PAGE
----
Budget-Friendly Sources for Going Green
One of the toughest parts about living green is often the price tag associated with such products. Luckily, as brands become more aware of mindful living, prices become more and more approachable. Check out these great resources from our Marketplace for finding eco-friendly home goods at costs you can afford.
Kitchen Supplies & Tabletop
We don’t usually think of plastic as a green material, but Preserve uses 100% recycled/recyclabe #5 polypropylene plastic in their products. It’s more expensive than disposable stuff, but it pays off in the long run by lasting through many uses.
This online store carries over 8,000 natural and organic products—including household cleaners and candles, spices, seasonings and kitchen utensils—in pretty much all of the eco names you’d expect to find, including many budget brands.
Household Supplies & Green Materials
Founded in November 2005, Green Depot has since expanded into multiple showrooms across the East Coast and Midwest. Their mission is to be the green version of Home Depot, making eco-friendly household goods more accessible and affordable.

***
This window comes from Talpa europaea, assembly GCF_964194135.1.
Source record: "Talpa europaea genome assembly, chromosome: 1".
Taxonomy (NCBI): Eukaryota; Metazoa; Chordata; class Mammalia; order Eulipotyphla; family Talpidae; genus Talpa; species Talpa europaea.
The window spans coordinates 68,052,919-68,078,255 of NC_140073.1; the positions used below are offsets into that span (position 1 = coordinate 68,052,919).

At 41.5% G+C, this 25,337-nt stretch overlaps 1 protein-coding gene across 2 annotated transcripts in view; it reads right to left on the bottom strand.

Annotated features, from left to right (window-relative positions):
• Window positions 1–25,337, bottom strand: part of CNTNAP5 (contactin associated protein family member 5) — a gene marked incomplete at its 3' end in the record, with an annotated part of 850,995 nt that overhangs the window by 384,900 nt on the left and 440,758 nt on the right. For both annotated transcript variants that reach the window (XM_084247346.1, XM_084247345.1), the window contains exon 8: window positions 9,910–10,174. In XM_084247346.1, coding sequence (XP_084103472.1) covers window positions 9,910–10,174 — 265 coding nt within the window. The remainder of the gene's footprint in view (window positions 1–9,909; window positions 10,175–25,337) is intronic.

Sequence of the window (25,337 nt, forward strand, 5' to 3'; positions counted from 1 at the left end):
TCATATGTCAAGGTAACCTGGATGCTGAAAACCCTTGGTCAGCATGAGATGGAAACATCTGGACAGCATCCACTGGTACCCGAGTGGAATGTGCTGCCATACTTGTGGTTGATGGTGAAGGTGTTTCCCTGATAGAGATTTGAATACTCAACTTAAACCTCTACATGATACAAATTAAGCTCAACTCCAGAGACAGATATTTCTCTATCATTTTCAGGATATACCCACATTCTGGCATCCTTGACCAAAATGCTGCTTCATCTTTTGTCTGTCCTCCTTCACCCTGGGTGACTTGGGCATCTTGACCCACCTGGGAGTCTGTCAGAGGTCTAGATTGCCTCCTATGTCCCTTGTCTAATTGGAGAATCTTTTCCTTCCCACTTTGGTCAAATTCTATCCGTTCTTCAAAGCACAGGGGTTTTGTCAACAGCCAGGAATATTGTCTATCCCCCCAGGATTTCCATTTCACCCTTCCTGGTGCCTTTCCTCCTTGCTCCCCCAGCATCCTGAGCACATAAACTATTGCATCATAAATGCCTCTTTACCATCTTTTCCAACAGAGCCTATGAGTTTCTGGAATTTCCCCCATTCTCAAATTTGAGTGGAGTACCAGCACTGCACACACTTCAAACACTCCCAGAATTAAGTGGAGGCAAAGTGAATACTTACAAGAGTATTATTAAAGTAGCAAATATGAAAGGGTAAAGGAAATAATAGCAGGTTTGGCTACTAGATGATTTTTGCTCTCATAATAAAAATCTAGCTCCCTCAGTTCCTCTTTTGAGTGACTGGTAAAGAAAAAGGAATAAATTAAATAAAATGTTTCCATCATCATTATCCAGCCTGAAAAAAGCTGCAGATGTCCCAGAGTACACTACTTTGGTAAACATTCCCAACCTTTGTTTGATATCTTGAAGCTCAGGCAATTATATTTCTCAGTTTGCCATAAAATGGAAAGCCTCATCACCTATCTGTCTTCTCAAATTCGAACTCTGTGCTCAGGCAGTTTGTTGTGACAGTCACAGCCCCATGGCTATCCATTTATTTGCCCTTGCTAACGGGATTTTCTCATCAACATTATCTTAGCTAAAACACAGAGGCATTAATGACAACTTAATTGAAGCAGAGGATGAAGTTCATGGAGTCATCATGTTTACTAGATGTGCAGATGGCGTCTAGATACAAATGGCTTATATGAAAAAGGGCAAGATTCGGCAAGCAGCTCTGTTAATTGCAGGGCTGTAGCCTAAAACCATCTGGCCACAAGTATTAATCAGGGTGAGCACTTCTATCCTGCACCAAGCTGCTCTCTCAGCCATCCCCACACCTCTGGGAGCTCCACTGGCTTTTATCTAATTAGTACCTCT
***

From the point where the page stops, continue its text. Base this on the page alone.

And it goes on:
The Ultimate Green Store
Not everything at this online general store is cheap. They carry a lot of higher end green brands, but they’re a good resource for quality products and a few key budget brands, like Method and Mrs. Meyers cleaning product lines.
Furniture and Decor
Green Home Environmental Products
This online store carries an extensive line of recycled wood, metal, and plastic furniture in the low hundreds. It’s not all beautiful, but there are good and affordable pieces to be found. They also carry household products from rain barrels to lawn mowers.
This annual craft fair has a full-time, brick-and-mortar home in Chicago. Shop there in person or online for affordable artwork and accessories. Everything is made by hand, and they feature a rotating selection of work by over 300 artists.
Vintage & Thrift
This online store is a consistently popular source for artist-made objects, craft supplies, fabrics, and vintage housewares. Over just five years, it’s managed to become one of the largest online retailers of handmade and vintage goods, with hundreds of thousands of sellers.
Goodwill is one of the few non-profit thrift shops with a strong online presence. Their auction site pulls from a national inventory of used items, and it operates like eBay, except that all proceeds go to Goodwill’s education, training, and job placement programs.
If you’re interested in reuse and local shopping, nothing beats your neighborhood thrift store for green furniture and home goods. For a list of great thrift stores across the country, see this post.